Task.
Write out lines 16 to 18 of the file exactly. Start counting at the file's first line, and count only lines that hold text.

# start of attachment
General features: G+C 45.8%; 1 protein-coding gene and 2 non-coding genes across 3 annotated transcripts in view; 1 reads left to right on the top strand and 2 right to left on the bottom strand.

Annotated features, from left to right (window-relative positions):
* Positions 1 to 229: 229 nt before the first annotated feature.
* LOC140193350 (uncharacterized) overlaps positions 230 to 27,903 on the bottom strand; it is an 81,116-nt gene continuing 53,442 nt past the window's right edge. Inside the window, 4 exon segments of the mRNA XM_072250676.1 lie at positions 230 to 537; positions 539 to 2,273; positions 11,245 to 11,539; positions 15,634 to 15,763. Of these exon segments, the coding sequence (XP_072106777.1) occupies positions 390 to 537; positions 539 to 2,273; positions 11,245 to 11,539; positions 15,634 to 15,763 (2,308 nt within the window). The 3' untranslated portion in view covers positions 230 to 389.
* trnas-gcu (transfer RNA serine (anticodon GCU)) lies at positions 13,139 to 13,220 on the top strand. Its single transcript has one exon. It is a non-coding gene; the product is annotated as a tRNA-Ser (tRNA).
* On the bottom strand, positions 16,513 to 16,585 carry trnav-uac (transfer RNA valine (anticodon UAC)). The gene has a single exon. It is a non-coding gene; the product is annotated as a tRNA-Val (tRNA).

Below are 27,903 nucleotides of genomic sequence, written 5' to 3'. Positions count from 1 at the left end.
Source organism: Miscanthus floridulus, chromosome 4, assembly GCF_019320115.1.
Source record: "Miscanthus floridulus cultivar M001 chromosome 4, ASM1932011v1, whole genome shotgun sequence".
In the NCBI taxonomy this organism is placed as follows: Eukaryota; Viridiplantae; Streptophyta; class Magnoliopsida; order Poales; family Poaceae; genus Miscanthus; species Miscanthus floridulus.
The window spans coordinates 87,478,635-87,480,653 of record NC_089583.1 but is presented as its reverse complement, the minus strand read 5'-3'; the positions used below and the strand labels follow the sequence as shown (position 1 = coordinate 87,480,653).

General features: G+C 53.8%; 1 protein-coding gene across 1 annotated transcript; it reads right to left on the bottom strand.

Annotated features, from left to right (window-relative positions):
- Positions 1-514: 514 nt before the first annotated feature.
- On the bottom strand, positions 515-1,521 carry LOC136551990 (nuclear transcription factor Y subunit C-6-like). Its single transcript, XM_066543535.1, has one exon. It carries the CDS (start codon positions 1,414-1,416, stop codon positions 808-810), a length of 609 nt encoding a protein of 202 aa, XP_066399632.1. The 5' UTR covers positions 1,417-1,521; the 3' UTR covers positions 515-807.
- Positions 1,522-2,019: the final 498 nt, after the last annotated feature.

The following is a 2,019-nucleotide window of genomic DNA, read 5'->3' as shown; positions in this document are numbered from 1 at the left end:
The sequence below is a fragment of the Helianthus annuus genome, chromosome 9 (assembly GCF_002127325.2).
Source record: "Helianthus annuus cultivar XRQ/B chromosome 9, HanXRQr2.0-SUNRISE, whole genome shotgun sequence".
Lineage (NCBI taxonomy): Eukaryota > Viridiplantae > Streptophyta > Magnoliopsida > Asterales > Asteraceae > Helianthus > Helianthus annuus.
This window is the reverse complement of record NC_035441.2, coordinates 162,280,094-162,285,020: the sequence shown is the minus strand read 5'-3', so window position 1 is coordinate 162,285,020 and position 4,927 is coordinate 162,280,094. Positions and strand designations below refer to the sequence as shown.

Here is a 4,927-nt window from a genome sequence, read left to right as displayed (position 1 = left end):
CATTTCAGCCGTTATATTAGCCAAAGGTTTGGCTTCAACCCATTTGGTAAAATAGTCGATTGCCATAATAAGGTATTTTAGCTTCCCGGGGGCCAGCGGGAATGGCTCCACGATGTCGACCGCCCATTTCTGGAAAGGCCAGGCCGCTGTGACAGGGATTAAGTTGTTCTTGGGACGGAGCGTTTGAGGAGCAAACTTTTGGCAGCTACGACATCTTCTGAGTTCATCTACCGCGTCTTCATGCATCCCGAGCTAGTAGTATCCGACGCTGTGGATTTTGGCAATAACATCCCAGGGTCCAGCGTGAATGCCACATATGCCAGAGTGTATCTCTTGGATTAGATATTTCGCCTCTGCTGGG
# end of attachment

- Positions 1,522-2,019: the final 498 nt, after the last annotated feature.

The following is a 2,019-nucleotide window of genomic DNA, read 5'->3' as shown; positions in this document are numbered from 1 at the left end:
The sequence below is a fragment of the Helianthus annuus genome, chromosome 9 (assembly GCF_002127325.2).